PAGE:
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Medium 9780253019066

15 Depression, Dieselization, and Another War

Simon Cordery Indiana University Press ePub

The Great Depression prepared the railroad industry for another world war. The twin pains of unemployment and lost revenues forced railroads to reexamine their operations. Investment in building projects enhanced capacity, which, combined with new equipment, gave many companies the ability to respond quickly and positively to American entry into the war in 1941. Unlike World War I, the railroads performed admirably in the nation’s hour of need. The coordinated, responsible actions of railroad leaders and workers staved off a repeat of the dreaded government control exerted during the earlier conflict. Railroad workers again benefited from wartime wage increases and resented the resumption of postwar “normalcy.”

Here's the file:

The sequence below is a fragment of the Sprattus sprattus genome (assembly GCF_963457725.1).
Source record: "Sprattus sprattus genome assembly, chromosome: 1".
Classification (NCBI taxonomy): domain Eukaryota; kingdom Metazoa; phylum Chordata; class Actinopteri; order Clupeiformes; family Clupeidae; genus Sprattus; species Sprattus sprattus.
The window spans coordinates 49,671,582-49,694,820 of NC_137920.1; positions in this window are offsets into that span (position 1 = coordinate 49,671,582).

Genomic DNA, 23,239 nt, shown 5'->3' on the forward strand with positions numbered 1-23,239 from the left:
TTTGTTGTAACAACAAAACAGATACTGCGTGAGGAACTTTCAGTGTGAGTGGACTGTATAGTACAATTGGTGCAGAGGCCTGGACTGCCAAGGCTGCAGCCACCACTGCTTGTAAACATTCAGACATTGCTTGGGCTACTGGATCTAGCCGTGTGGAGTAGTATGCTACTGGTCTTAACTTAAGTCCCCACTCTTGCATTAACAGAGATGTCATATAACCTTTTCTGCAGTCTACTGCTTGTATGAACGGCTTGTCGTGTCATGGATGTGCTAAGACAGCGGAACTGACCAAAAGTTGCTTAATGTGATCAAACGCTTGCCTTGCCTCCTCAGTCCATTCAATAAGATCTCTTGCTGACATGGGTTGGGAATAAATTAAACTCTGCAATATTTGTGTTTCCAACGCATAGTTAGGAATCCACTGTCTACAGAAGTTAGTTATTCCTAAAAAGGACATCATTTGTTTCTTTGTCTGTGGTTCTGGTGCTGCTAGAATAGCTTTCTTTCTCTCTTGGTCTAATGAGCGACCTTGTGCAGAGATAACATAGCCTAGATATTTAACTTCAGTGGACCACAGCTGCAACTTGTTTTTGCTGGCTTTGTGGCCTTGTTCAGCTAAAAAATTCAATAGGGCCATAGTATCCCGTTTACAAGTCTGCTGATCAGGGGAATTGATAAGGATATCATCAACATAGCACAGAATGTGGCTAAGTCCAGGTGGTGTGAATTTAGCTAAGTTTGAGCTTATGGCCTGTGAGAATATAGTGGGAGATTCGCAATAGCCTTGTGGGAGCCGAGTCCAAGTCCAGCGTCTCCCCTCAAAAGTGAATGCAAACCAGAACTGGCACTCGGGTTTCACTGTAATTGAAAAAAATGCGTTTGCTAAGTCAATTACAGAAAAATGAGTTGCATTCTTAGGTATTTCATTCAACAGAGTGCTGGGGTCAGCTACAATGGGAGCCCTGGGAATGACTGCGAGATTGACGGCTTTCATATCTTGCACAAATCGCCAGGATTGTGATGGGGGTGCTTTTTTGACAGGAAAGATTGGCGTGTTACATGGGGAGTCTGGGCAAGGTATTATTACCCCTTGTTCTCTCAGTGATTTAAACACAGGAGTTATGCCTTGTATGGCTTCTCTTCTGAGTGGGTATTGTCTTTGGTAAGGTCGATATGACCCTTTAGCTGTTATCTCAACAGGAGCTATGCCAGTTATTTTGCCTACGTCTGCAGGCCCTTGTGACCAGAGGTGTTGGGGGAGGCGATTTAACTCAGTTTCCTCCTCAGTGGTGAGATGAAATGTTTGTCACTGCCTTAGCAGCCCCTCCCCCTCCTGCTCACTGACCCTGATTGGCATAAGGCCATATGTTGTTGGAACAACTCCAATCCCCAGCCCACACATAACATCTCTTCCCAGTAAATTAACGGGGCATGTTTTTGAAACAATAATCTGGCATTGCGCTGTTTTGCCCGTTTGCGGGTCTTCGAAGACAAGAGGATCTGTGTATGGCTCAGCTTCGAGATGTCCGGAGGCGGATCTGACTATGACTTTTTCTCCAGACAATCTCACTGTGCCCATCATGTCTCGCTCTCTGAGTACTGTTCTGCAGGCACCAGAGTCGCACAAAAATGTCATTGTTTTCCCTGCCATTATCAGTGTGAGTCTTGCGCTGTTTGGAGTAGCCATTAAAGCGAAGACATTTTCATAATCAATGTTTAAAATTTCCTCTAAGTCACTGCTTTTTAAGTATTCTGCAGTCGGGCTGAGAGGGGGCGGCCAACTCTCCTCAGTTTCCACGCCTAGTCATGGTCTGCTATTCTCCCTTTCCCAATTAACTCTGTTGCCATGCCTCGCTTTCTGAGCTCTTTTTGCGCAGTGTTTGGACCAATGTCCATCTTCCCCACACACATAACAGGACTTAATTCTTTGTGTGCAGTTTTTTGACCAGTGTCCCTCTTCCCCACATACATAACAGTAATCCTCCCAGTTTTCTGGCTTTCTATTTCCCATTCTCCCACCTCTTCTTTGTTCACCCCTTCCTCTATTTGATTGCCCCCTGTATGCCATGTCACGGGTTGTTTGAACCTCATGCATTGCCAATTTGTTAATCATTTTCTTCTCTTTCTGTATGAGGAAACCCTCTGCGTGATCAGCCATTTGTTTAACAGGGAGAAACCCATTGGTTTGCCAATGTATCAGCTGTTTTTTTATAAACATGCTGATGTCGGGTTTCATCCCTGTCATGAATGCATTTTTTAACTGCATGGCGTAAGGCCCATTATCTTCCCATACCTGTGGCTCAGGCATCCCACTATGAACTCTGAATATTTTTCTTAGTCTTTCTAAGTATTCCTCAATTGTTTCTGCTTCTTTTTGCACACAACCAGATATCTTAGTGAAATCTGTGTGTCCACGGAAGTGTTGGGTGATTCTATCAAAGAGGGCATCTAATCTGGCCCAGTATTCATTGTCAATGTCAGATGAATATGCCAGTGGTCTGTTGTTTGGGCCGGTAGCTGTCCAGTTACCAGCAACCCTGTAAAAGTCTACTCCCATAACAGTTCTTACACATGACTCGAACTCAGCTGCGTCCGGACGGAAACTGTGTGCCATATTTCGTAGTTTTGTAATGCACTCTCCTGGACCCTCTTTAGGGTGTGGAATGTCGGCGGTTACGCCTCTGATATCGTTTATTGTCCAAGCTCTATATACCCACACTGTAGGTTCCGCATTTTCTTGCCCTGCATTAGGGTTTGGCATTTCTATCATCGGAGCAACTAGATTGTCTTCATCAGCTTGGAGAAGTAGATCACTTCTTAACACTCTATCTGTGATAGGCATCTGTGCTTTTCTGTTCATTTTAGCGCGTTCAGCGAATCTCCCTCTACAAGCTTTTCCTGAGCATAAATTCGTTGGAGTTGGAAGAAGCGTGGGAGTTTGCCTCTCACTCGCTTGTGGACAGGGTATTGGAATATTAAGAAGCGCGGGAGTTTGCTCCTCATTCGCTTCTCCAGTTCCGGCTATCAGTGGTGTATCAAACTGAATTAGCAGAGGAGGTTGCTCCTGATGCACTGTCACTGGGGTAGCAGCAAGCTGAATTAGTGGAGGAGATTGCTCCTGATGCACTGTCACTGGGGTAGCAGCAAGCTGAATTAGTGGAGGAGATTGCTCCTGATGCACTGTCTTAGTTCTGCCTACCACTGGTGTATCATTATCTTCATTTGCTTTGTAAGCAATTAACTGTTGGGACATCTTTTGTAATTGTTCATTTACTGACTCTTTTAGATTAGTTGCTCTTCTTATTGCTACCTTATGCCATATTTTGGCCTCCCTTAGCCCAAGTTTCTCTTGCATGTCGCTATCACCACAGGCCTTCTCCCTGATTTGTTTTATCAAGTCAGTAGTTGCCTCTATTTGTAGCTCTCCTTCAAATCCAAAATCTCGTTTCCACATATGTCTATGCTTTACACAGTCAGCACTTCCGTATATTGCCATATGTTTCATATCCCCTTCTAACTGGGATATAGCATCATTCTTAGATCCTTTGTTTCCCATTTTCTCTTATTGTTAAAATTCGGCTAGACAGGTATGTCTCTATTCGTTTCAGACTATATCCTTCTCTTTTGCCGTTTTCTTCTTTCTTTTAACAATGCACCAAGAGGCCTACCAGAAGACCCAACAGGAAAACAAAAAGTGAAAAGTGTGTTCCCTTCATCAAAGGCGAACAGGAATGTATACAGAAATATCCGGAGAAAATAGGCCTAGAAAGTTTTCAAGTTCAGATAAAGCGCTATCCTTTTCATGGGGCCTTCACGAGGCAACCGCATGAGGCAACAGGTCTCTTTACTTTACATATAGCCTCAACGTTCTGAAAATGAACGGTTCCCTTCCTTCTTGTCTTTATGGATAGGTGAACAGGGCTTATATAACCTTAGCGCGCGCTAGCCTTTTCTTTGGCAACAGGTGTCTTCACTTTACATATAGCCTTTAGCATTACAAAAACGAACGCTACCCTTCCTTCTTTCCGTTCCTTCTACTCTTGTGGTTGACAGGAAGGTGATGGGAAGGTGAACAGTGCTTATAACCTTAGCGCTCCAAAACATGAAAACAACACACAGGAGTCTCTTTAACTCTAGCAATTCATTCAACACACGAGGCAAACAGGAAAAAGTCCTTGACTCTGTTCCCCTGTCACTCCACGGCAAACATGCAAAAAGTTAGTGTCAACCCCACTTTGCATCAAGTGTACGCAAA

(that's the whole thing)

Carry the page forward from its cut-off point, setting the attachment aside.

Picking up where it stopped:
The collapse of share prices on October 24, 1929, was an unprecedented economic calamity, but it did not appear to be so at the time. Railway Age called it “a mild recession in business,” and the stock market leveled off after the initial plunge. Many financiers continued as before, assuming they could weather the storm. Samuel Insull, for example, saw in the misfortunes of others an opportunity to expand his Chicago-area interurban empire. But consumer buying declined, industrial output tumbled, and the demand for railroad transportation collapsed. Auto sales plummeted from 4.6 million units in 1929 to 1.3 million only four years later, and rail equipment suppliers likewise suffered. The American Locomotive Company (ALCO), which sold an annual average of six hundred locomotives during the 1920s, sold one in 1932.1 The financial sector contributed to the crash: investors had been encouraged to purchase shares on margin—borrowing against the presumed perpetual increase in the value of their holdings—but found themselves unable to repay their loans when the value of their stock tumbled.